In 1793, the envoy Lord Macartney appeared before the Qianlong emperor in Beijing and asked for British trading rights in China. "Our ways have no resemblance to yours, and even were your envoy competent to acquire some rudiments of them, he could not transport them to your barbarous land," the long-reigning (1736-96) emperor replied in a letter to King George III.
"We possess all things," he went on. "I set no value on strange objects and have no use for your country's manufactures."
The emperor had a point. China at that time, according to economic historian Angus Maddison, had about one-third of world population and accounted for about one-third of world economic production.
Today's China, of course, has a different attitude toward trade. Since Deng Xiaoping's market reforms started in 1978, it has had enormous growth based on manufacturing exports.
In between Qianlong and Deng, China went through tough times. The Taiping rebellion (1849-64), decades Western domination, the Chinese revolution (1911-27), the War with Japan (1931-45) and Mao Zedong's Communist policies (1949-76) each resulted in the deaths of millions.
The Chinese ruling party and, apparently, the Chinese people see the economic growth of the last 35 years as a restoration of China's rightful central place in the world. And note that that period is longer than the 27 years of Mao's rule.
American supporters of engagement with China, including the architect of the policy, Henry Kissinger, agree and have expressed the hope that an increasingly prosperous China will move toward democracy and peaceful coexistence.
Those hopes, as James Mann argued in his 2007 book "The China Fantasy," have not been and seem unlikely to be realized.
Other China scholars such as Arthur Waldron and Gordon Chang have predicted that China's Communist party rulers will be swept from power.
That nearly happened, many say, in June 1989, when protesters gathered in Tiananmen Square, the universally recognized center of the nation. But Deng sharply overruled those who urged propitiation and ordered the massacre of unknown numbers.
Repression seems to have worked. The Tiananmen massacre came only 11 years after the beginning of Deng's reforms. Since then, another 24 years have passed, with the regime still in power.
But perhaps not secure in that power. In 2013, leading members of the Politburo recommended that underlings read Alexis de Tocqueville's "The Old Regime and the Revolution."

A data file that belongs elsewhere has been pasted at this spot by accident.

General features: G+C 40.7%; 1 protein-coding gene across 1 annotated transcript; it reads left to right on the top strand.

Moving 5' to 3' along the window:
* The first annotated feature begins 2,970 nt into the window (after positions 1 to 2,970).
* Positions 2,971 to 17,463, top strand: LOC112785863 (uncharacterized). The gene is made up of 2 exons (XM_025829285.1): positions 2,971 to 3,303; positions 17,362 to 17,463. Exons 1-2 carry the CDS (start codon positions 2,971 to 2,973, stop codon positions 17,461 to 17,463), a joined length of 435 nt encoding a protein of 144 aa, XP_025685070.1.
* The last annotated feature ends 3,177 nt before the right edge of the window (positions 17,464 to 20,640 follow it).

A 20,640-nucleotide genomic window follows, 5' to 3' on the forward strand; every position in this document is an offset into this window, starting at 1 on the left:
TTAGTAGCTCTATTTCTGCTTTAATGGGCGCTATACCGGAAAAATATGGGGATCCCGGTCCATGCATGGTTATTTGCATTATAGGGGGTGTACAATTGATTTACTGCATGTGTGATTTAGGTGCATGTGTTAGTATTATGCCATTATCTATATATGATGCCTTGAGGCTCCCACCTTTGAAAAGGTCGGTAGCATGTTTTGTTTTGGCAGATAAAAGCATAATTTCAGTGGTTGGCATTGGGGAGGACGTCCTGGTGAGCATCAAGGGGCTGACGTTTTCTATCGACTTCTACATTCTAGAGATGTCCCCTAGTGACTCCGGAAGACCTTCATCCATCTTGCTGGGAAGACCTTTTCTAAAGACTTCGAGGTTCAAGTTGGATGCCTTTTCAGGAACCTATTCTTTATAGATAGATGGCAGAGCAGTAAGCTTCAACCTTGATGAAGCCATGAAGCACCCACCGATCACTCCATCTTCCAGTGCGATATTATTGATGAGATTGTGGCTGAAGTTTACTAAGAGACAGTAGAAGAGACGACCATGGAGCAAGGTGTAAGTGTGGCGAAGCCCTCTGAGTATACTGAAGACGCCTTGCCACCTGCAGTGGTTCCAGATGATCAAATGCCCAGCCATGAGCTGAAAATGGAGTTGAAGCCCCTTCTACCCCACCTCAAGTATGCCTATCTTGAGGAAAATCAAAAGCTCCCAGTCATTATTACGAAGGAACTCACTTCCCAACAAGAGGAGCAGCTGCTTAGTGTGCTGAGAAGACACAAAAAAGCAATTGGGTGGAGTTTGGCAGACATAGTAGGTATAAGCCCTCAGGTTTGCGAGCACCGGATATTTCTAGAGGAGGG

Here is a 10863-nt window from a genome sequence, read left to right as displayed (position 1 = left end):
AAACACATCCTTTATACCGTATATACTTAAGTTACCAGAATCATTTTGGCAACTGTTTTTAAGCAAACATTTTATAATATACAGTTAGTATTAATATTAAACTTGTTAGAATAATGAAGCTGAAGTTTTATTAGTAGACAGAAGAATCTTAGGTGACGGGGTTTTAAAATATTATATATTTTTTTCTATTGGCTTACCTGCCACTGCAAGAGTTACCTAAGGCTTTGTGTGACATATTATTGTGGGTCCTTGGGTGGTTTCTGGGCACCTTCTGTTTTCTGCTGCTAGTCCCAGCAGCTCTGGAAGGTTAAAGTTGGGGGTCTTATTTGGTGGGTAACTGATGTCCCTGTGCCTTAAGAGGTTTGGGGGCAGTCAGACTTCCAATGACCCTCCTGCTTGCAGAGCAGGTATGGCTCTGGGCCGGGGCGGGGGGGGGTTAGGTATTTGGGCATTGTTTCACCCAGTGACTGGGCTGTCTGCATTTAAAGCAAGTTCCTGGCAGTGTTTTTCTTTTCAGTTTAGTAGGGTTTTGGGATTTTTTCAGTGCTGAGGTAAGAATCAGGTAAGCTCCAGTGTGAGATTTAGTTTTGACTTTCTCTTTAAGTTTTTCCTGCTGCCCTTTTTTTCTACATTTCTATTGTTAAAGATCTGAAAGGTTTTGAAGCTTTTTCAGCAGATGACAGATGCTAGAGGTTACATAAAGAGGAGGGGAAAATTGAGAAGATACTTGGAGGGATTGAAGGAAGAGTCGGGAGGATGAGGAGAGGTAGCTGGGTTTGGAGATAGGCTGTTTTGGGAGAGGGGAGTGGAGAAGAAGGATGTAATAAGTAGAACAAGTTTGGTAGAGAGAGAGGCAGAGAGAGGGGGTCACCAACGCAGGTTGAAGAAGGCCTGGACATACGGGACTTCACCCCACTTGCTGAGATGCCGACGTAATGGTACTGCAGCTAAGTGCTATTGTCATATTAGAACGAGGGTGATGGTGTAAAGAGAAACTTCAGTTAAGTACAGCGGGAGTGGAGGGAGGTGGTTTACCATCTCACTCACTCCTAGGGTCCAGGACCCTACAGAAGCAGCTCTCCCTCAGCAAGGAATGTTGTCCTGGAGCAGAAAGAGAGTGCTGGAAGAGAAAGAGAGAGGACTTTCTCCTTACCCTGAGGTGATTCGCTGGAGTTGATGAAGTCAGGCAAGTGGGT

It's an intriguing choice. Tocqueville, reflecting on the Revolution that killed his fellow aristocrats and family members, argued that the revolution came only when the old regime began reform and conditions improved -- the revolution of rising expectations.
And he argued that the Revolution was largely destructive, increasing the centralization of the royalist regime. "The old order provided the Revolution with many of its methods; all the Revolution added to these was a savagery peculiar to itself."
The relevance to China seems obvious. Regime members, such as French aristocrats, no longer believe in their own ideology, but cling to power. The Chinese people have come to expect rapidly rising living standards, and may abandon the regime if it doesn't produce.
But rising living standards may also undermine the regime. Regime elites must be careful, like Deng in 1989, or the rulers will lose everything and chaos will be unleashed on China.
China's rulers have also been circulating a six-part TV documentary blaming the collapse of the Soviet Union on Mikhail Gorbachev's reforms and softness. Message: avoid democracy or political freedom.
All this, writes the Wall Street Journal's Jeremy Page, is "part of an ideological campaign launched by China's new leader, Xi Jinping, to reenergize the party and enforce discipline among its members."
Another part of that campaign was the prosecution of Chongqing party leader Bo Xilai and his wife for corruption and murder. China's party leaders and crony capitalists have become ostentatiously and unpopularly rich. The prosecution was a warning to lie low.
If China's leaders seem determined to block democracy internally, they have also been moving to rally nationalist feeling by aggressive moves against China's neighbors.
The latest, last month, was a declaration of an Air Defense Identification Zone covering islands claimed by China but held by Japan and South Korea.
China's assertive stance has got its neighbors seeking closer ties and protection from the United States. Armed clashes -- even war -- seem possible.
China continues to grow. But democracy and peaceful coexistence may be farther away than ever.